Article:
Format: Academic Monograph
Publisher: OUP Oxford
This volume addresses the history of international law in the Middle East, using the case of captivity. It examines the origins of the concept of the prisoner of war in the Ottoman Empire, arguing that it had its origins in a series of conflicts with the Russian Empire. Both empires had a long history of slavery, but in the course of the eighteenth century they worked out a new regional international law that transformed captivity, among other things creating a category of prisoners of war. The book tells the story of an alternate path to the rules of modern international law, taking place in the Middle East and Eurasia rather than in Europe. It aims to reshape our understanding of international law, as well as of the history of slavery and the history of the Ottoman Empire and Middle East.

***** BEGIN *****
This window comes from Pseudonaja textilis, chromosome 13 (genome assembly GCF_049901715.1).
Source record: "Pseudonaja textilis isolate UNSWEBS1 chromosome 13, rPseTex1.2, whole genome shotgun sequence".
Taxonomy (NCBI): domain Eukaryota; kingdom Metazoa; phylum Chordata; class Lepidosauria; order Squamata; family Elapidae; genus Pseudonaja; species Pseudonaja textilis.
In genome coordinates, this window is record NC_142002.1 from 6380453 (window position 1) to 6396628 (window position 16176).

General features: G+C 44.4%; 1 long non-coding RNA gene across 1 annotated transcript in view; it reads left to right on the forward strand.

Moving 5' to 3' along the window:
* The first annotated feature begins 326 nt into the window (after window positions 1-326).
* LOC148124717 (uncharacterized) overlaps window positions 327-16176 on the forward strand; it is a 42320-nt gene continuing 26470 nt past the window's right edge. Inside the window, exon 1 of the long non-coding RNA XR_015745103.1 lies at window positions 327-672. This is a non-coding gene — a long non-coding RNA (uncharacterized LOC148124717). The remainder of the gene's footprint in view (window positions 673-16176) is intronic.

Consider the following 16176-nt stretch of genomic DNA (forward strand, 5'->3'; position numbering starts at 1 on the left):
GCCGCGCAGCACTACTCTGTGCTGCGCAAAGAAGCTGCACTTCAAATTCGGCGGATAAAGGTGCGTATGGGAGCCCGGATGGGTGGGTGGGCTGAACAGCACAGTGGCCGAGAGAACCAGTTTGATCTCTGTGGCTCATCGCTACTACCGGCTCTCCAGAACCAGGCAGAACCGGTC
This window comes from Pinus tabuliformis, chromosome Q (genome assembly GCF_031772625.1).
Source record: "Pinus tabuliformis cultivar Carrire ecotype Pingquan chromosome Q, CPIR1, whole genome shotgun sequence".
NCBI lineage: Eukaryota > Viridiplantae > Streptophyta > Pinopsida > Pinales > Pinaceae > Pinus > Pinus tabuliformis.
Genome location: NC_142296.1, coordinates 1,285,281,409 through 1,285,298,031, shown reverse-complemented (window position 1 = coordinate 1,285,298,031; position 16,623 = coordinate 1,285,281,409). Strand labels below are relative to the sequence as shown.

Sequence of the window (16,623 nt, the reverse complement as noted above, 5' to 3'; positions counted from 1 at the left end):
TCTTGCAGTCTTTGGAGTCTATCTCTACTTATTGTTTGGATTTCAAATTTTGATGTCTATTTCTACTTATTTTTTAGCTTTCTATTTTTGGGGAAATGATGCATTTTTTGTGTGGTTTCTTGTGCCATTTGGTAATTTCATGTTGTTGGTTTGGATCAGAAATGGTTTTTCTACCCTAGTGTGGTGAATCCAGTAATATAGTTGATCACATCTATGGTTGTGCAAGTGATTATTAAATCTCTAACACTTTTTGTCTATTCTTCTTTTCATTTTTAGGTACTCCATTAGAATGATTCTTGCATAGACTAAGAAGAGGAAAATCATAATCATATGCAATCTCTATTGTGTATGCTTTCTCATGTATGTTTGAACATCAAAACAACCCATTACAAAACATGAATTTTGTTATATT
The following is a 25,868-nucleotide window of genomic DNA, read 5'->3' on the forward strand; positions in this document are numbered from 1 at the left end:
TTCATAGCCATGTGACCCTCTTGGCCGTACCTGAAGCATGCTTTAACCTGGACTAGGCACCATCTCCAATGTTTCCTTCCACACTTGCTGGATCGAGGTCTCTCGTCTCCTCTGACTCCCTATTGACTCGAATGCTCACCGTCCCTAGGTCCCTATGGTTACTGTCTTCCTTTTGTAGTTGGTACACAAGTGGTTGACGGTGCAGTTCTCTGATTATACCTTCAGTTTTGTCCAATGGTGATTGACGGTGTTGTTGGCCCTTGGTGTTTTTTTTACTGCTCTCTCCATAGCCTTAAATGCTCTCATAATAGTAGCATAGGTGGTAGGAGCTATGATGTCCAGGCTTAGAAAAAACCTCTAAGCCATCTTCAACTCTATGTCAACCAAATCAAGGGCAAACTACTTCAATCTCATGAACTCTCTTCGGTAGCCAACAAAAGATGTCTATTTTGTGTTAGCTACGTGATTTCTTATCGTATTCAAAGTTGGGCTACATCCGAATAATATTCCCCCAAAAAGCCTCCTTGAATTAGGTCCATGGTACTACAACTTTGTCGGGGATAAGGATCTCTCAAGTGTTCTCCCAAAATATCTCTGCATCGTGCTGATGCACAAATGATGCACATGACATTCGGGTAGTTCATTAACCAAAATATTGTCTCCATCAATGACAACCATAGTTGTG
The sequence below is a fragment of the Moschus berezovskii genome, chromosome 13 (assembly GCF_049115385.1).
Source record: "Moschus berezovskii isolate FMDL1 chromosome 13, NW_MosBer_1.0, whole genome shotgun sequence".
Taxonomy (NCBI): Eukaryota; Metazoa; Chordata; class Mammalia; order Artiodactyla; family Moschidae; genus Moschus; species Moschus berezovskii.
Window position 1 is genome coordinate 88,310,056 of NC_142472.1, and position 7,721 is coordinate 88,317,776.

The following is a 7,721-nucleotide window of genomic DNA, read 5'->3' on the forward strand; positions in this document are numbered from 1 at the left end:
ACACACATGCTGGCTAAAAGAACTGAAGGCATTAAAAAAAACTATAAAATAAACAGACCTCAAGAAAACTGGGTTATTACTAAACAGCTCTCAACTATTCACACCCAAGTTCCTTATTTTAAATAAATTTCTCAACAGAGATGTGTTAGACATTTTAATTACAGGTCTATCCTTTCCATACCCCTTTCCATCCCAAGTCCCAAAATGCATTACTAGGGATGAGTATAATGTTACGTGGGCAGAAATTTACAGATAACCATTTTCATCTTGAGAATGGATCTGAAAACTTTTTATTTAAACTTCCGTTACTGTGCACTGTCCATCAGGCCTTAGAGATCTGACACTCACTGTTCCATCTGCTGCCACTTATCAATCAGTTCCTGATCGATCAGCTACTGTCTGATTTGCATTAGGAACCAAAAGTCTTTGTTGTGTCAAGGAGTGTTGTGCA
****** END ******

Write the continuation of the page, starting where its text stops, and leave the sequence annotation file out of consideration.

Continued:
This product has a dispatch estimate of 2 working days.